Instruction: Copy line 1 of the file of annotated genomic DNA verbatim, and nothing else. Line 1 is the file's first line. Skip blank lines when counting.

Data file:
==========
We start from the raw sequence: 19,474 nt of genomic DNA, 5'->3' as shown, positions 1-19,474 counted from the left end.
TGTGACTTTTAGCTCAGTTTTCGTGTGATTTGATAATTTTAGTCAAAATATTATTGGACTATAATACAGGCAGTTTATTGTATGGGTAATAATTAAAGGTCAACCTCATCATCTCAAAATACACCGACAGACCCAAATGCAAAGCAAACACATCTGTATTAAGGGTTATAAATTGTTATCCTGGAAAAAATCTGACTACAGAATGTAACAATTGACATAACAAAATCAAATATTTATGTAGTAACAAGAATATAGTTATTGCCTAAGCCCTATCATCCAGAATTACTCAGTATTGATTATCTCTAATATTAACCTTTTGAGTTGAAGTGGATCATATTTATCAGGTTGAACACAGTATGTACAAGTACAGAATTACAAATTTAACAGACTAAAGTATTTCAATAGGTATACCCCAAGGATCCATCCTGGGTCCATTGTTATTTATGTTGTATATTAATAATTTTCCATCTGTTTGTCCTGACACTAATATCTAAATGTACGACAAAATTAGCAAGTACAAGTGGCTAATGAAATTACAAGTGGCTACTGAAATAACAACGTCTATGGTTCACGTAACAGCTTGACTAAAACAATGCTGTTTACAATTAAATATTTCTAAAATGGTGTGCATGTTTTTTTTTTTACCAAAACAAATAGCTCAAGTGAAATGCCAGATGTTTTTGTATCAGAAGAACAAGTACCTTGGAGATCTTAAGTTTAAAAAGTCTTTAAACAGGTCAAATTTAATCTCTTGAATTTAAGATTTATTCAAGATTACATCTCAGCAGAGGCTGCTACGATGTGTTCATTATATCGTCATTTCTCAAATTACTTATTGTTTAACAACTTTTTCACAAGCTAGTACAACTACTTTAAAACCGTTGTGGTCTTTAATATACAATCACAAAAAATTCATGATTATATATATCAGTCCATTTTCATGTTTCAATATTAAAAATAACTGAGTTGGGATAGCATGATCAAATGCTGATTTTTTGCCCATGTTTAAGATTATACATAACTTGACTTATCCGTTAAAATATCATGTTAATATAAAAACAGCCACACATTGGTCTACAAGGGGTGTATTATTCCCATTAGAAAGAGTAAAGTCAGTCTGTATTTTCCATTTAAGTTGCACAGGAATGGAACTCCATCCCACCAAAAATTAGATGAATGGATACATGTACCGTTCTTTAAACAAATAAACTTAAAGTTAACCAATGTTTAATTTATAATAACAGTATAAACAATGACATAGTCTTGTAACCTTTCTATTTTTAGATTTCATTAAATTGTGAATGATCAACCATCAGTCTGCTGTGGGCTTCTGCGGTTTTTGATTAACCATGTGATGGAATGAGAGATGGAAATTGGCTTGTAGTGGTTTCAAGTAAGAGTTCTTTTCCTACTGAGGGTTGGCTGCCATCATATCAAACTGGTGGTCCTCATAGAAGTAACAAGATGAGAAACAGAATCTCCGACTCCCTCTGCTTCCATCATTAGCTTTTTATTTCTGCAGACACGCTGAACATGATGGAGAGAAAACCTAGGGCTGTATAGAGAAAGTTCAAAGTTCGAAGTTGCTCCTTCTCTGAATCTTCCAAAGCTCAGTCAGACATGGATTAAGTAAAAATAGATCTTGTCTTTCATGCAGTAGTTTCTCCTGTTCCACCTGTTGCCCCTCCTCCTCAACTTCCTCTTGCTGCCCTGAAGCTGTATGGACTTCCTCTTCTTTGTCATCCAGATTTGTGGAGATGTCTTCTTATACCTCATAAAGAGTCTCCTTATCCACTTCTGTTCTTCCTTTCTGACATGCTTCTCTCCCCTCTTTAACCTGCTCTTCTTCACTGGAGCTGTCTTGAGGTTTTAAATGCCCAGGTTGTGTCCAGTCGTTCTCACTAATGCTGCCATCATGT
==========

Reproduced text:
We start from the raw sequence: 19,474 nt of genomic DNA, 5'->3' as shown, positions 1-19,474 counted from the left end.